We’ve all heard the old proverb, “An apple a day keeps the doctor away,” but is it really true? Actually, it’s not, according to researchers who found that apple eaters generally used the same amount of health care services as people who don’t eat apples.
Most people think of doctors only when they’re injured or sick, but they can also be a valuable teammate in the quest for good health. Here at Advanced Infectious Disease Medical, Dr. Avisheh Forouzesh offers guidance and support to women at all stages of their health journeys. In addition to keeping you up to date on immunizations, she can offer help with losing weight and adopting a healthier lifestyle, and address concerns as you enter each new phase of life.
While improving your health can seem daunting, even small shifts can produce big results. Here’s our list of 5 tips you can use to stay well.
1. Stay up to date
The best time to catch a problem is before it starts, so stay up to date on your annual physical, which should include a blood pressure check and breast exam along with other possible screenings, such as checking your cholesterol levels and additional blood work. Depending on your age and family history, other preventive assessments could include a pelvic exam and Pap smear, mammogram, bone density testing, and STD screening.
In addition to getting an annual flu shot, make sure your other immunizations are current. Ask whether you need vaccinations for tetanus, pneumonia, hepatitis B, or human papillomavirus (HPV), as well as measles, mumps, and rubella (MMR).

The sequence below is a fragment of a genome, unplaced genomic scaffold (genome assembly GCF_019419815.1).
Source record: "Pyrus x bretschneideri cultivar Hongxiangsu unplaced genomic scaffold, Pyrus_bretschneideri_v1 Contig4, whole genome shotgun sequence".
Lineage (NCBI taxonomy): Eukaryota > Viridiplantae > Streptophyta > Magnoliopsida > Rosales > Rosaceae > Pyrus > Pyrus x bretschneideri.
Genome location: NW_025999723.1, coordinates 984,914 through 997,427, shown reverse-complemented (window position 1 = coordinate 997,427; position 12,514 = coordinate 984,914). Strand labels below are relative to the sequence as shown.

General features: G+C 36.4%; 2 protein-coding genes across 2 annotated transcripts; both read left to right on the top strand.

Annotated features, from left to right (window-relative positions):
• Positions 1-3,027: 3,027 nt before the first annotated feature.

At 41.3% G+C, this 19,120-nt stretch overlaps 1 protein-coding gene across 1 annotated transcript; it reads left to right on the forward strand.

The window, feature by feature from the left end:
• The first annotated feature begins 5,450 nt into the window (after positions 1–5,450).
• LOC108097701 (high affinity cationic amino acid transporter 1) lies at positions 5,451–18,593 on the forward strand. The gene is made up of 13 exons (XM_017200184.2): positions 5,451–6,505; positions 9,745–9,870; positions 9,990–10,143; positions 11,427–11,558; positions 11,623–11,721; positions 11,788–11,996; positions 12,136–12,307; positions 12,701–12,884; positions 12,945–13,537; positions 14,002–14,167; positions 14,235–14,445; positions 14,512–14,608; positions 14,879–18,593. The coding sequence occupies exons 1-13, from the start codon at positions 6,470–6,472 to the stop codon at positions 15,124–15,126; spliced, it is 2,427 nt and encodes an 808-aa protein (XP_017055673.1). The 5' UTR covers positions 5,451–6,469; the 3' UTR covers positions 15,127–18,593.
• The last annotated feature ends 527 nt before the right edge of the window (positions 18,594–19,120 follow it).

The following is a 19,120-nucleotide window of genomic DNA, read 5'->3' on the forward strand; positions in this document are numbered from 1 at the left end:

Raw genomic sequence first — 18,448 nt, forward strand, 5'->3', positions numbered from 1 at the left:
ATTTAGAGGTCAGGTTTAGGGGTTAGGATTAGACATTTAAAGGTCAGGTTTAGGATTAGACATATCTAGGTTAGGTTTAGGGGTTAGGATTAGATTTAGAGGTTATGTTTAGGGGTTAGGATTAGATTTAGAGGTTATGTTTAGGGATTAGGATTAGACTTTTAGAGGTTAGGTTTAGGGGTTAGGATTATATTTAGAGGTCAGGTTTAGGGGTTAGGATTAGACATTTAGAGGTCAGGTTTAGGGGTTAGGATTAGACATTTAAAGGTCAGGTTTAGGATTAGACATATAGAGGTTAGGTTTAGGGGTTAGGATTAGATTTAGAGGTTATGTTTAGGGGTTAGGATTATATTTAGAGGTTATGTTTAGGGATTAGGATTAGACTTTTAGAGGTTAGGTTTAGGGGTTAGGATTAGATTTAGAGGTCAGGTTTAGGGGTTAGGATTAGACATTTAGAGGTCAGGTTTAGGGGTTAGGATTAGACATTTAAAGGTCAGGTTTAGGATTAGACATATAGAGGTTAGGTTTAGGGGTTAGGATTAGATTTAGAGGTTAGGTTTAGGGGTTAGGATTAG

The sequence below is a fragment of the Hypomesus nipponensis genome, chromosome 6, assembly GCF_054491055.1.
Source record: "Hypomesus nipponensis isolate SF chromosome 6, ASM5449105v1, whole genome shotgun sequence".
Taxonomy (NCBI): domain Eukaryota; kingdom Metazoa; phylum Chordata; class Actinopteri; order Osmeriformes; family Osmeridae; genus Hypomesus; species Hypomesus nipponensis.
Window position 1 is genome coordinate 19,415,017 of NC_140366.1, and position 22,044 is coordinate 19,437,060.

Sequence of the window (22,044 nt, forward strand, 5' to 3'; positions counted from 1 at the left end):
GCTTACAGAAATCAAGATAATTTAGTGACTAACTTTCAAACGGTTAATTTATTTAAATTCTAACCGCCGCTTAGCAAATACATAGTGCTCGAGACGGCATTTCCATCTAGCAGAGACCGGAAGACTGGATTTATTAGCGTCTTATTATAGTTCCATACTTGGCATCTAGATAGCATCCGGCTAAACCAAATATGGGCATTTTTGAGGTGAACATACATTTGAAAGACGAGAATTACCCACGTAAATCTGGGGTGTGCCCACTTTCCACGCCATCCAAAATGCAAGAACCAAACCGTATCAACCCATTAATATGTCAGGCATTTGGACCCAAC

2. Reduce the risk of heart disease
Heart disease is the number one cause of death for women in the United States, so reducing your risk is key. Here are some tips to cut your risk:
- Stay active and aim for cardio exercise like walking, dancing, biking, or swimming for 30 minutes 4-5 days a week. Start gradually if you’re new to exercise.
- Watch your weight and eat a well-balanced diet with plenty of vegetables, fruits, and fiber, while limiting sugar, fat, and salt.
- If high blood pressure is an issue, work to keep it under control.
- If you have diabetes, be sure to check your glucose regularly to maintain steady blood sugar numbers.
- If you smoke, stop.
- If you experience any chest pain or left arm pain, go to the ER or notify your doctor.
3. Discuss menopause issues
Menopause is a normal part of life, but that doesn’t mean the transition is always easy. Physical symptoms like hot flashes, night sweats, and sleep problems as well as emotional issues like mood changes and confusion can leave you feeling tired and cranky. If these problems or others are bothering you, treatment options are available.
4. Know your family history
A complete family history covers three generations of relatives including immediate family members — parents, children, and siblings as well as grandparents, aunts and uncles, cousins, nieces, and nephews. Because family members share genes, environment, and lifestyle, knowing your relatives’ health status can help you discern whether you might be at greater risk for developing a certain ailment.
While family history is no guarantee you’ll develop a particular disorder (or that you won’t get one that no one in your family has), the knowledge can help you take proactive steps to reduce your risk, including modifying lifestyle behaviors and undergoing screenings.
Stress can cause physical ailments, including headaches, high blood pressure, and heart problems, as well as mental health issues, such as depression and anxiety. Take 30-60 minutes each day to de-stress, either first thing in the morning, at midday, or at the end of the day. Whether it’s doing yoga, practicing meditation, or even just listening to music, you can explore what activity helps you relax and recharge, and make it a regular part of your daily routine.